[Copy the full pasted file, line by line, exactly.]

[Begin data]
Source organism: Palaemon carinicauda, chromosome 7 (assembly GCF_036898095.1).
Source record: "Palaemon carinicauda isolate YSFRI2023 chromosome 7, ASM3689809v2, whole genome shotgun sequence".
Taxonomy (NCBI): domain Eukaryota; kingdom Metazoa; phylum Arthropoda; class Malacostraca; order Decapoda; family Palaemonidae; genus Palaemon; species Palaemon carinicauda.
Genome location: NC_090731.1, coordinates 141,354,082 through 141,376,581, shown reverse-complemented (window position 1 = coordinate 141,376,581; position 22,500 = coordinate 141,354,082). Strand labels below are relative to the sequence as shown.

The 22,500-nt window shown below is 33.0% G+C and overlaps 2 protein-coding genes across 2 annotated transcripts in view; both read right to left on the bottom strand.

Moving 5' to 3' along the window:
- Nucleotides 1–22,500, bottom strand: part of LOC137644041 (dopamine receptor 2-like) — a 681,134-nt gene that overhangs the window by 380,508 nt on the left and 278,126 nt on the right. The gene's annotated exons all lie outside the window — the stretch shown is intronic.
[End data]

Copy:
Source organism: Palaemon carinicauda, chromosome 7 (assembly GCF_036898095.1).
Source record: "Palaemon carinicauda isolate YSFRI2023 chromosome 7, ASM3689809v2, whole genome shotgun sequence".
Taxonomy (NCBI): domain Eukaryota; kingdom Metazoa; phylum Arthropoda; class Malacostraca; order Decapoda; family Palaemonidae; genus Palaemon; species Palaemon carinicauda.
Genome location: NC_090731.1, coordinates 141,354,082 through 141,376,581, shown reverse-complemented (window position 1 = coordinate 141,376,581; position 22,500 = coordinate 141,354,082). Strand labels below are relative to the sequence as shown.

The 22,500-nt window shown below is 33.0% G+C and overlaps 2 protein-coding genes across 2 annotated transcripts in view; both read right to left on the bottom strand.

Moving 5' to 3' along the window:
- Nucleotides 1–22,500, bottom strand: part of LOC137644041 (dopamine receptor 2-like) — a 681,134-nt gene that overhangs the window by 380,508 nt on the left and 278,126 nt on the right. The gene's annotated exons all lie outside the window — the stretch shown is intronic.